School Refusal: Kids Don’t Want to Go to School

by: Dan Florell, Ph.D.

“My tummy and head hurts. I don’t think I can go to school. I should probably stay home with you”, plead the little boy to his mother. “Honey, I know you don’t feel good but you need to try to go”, replied his mother. “But my head hurts! It is just pounding! I can’t go to school!” shouted the boy. “Very well, let me go call the doctor”, replied his mother.

School refusal can come in many shapes and forms. It is known by a variety of names including absenteeism, truancy, and school phobia. While school refusal tends to be the focus of concern for most parents, there are typically underlying issues that are driving the behavior. Children who exhibit school refusal can be experiencing various forms of anxiety or depression. They can also be oppositional or have other medical conditions such as asthma.

Children can come up with a wide range of excuses of why they should not go to school. These range from being physically ill and too tired to complaining about teachers and being picked on by other children. Some of these excuses may be legitimate but avoiding school will not make them any better.

There are several options available for parents and caregivers who have a child who is refusing to go to school. The most important option is for parents to reach out to the school and let them know about the situation. Chronic absenteeism is a quick way to sour communications between home and school. As soon as there is a sense that school refusal is turning into an on-going issue, parents should have a meeting with school staff to discuss the situation and come up with a plan on how to intervene. At home, parents need to be sure they make their expectations clear regarding school attendance and morning behaviors.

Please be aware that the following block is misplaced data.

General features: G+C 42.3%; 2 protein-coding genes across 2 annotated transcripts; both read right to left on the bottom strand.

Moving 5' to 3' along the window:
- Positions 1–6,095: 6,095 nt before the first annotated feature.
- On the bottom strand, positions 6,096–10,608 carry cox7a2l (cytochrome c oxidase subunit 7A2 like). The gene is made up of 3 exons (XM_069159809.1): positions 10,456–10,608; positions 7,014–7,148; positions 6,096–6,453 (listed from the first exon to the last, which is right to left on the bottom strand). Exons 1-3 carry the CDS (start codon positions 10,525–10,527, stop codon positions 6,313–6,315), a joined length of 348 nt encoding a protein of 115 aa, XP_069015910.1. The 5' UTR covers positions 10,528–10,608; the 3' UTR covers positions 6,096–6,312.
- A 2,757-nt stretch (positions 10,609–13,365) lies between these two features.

If problems persist, a mental health counselor can be brought in to address underlying anxiety or depression issues of the child. The counselor can also work with the parents to help establish regular routines for the child and to find ways to solve problems and reduce conflicts.

The more a child is able to successfully get out of going to school by refusing to go, the tougher it will be for parents to reverse the behavior. Taking a firm stance early on and taking action will go a long way towards addressing the issue.

This article was published in the Richmond Register Health Beat Magazine in September 2013.

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